Hermine Malouin-Lefebvre

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Hermine Malouin-Lefebvre

Born: 1841, in St-Barthélémy de Maskinongé in Mauricie
Died: 1941 in Saint-Venant-de-Paquette


Mrs Malouin

Hermine Malouin was not faint-hearted. "Well built", like they said back then, this robust pioneer came to Saint-Venant-de-Paquette at the very beginning of her wedding in 1861.


Pioneer

The daily challenges of settling in a country in colonization never rattled Madam Hermine. Walking long distances, handling a hammer, a shovel or a pickaxe, here are several tasks that she shared with the group of pioneers from this town.


General Store

The first general store in Paquetteville belonged to Flavien Paquette, open in 1862. The name Paquetteville appeared for the first time in 1866, in honour of the Paquette family.


Saint-Venant-de-Paquette's Church

The construction of the Church of Paquetteville started on November 26th, 1875. Madam Malouin saw this town emerge and grow: the construction of stores and the town church, the arrival of the nuns and the teachers, etc.


Saint-Venant's Convent

In August 1887, three sisters from l'Assomption came to Paquetteville. They settled in the convent that Abbot Champeaux made available for them and they received $260 per year. They spent nearly 77 years in Saint-Venant.


Family Home

Picture taken in 1902 of the Lefebvre family home built in 1879. On the front steps, you can see Hermine on the right in black and her three sons in front the house. The man on the balcony could be Alfred but it is uncertain, because he died in 1902.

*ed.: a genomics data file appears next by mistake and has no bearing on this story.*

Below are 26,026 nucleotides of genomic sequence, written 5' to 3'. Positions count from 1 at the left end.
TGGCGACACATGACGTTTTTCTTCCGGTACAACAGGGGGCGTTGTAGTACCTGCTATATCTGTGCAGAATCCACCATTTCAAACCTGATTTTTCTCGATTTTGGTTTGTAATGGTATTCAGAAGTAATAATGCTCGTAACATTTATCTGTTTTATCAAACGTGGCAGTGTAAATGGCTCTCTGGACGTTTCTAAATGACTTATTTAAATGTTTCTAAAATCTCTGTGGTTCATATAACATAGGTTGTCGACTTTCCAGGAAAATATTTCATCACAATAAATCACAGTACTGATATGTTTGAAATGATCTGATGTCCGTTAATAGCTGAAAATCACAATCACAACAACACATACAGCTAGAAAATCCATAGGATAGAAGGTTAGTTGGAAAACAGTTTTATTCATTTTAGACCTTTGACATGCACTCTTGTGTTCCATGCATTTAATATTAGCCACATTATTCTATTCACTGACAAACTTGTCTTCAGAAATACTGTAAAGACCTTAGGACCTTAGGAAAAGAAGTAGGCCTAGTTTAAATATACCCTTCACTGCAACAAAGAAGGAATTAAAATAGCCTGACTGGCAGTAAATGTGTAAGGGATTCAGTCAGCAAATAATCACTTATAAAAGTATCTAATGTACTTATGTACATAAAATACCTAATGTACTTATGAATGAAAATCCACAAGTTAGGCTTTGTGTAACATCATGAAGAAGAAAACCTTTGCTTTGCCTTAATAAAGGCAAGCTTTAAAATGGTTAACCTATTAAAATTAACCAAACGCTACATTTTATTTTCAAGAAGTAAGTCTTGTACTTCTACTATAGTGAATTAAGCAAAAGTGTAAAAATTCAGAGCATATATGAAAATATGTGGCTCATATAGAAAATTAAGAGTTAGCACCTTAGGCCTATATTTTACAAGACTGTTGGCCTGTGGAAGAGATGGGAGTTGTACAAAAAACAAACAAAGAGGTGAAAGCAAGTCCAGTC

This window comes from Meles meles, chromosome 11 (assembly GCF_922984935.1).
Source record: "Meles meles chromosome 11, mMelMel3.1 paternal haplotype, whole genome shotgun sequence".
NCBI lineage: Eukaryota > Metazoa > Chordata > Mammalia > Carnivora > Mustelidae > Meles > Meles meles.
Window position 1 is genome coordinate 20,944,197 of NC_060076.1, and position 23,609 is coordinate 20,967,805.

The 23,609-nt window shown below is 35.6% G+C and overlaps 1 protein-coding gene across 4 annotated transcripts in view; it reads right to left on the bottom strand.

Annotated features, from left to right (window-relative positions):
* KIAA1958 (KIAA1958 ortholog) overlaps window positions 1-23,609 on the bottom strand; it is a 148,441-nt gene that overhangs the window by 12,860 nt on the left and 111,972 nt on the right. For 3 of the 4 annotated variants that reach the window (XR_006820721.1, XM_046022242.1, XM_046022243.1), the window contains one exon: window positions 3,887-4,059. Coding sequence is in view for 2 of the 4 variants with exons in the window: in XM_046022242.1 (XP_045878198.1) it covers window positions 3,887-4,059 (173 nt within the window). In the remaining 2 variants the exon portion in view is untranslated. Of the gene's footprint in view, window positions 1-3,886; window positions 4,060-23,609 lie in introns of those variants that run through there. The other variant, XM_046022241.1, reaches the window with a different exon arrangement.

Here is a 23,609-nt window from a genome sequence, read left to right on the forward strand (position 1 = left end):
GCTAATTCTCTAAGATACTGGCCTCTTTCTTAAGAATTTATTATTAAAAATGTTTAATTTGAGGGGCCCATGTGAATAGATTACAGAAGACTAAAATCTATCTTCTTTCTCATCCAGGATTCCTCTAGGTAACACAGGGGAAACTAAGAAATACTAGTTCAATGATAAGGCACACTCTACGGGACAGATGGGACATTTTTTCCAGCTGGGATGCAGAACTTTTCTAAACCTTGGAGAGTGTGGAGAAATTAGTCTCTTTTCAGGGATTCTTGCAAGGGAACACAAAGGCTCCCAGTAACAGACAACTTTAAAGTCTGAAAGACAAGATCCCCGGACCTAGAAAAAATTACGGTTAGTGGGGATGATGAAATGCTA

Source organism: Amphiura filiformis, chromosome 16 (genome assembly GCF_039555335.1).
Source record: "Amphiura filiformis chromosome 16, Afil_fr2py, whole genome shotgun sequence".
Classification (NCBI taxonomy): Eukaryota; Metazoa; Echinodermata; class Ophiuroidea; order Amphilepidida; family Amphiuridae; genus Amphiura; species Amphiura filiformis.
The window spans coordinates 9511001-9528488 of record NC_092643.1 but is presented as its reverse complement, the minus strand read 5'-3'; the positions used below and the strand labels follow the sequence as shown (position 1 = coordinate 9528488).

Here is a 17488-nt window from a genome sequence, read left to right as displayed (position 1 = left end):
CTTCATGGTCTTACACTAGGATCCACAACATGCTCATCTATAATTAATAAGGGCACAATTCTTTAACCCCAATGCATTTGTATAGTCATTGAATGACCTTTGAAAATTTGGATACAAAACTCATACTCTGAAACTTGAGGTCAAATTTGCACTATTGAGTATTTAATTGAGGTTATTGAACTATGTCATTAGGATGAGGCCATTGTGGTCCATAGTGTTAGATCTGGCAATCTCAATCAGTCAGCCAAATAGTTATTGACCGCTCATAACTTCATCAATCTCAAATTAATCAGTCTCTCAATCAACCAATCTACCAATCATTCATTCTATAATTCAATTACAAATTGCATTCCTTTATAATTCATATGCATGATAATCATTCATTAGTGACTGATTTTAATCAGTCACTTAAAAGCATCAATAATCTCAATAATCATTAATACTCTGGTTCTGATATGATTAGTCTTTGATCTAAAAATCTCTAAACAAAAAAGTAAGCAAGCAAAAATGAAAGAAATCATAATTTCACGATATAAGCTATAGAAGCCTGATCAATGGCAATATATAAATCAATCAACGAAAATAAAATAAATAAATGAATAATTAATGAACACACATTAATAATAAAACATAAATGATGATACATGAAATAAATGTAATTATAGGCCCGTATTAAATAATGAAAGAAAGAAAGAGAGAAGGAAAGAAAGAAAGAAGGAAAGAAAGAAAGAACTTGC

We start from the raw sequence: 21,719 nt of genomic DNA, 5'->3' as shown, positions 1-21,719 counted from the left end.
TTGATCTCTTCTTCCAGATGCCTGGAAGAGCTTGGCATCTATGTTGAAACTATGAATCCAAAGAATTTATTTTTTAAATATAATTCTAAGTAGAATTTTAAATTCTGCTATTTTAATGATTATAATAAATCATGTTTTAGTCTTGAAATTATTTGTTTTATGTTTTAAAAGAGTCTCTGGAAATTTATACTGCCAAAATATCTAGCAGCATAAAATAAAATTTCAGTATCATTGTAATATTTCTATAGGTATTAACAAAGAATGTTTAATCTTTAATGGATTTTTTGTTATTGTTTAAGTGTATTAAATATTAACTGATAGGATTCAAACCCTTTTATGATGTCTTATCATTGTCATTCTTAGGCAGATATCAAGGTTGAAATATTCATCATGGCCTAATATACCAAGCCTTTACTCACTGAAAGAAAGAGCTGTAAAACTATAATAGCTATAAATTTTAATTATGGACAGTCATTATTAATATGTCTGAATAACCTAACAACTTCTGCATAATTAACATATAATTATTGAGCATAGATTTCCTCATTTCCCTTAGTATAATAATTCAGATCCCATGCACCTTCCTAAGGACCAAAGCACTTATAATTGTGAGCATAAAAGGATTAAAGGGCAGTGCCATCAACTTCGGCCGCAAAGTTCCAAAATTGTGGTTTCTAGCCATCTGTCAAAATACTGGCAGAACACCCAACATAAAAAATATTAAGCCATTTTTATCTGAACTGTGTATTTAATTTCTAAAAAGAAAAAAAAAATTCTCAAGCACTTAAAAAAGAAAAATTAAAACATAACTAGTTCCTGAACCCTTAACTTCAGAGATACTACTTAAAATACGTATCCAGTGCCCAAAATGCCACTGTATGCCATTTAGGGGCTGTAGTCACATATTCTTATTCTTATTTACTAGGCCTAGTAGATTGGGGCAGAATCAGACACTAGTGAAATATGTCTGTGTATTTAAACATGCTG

Hermine's Hundredth Birthday

On June 16, 1941, the Lefebvre family got together in the house in Saint-Venant to celebrate with great pomp the hundredth birthday of the elderly woman. This picture was taken for that occasion.


Hermine Malouin-Lefebvre (eng)

Hermine Malouin was born in 1841 in the Maskinongé region and died in Saint-Venant in 1941. Arriving in Saint-Venant in times of colonization, she truly deservd the title of pioneer the town attributed to her. Married to Alfred Lefebvre in 1860, in Stanstead, Madam Malouin followed her husband in 1861 to settle in Paquetteville. She was 20 years old.

Some say this woman was sturdy. Measuring six feet and with a large size, she smoked pipe and chopped wood. When her carpenter husband was away, she took care of the farm, kept harvesting the soil, and attended to the work on the fields. With the wool from the sheep in her farm, she enjoyed spinning and sewing. In their first house, made of log, she gave birth to her two younger sons, William and Joseph. The eldest child saw the light of day before they settled in Paquetteville.

In the 1870s, the family lived happy days and built, with the help of the children, a beautiful large house with gables that saw four generations of Lefebvre living it it.

Her husband died in 1902 at 65 years old, Hermine lived on 40 years afterwards. When she gave the house to her younger son, she set conditions. He had to offer her a bed and food, 100 dollars a year and the wool of two sheep, a black one and a white one. The last year she was alive, despite the fact that she remained lucid, she had to be confined to her bed. The family gathered together in the family home in 1941 to celebrate her hundredth birthday. She died the day after Christmas 1941.

Source: Research Amélie Masson-Labonté, for the TCCC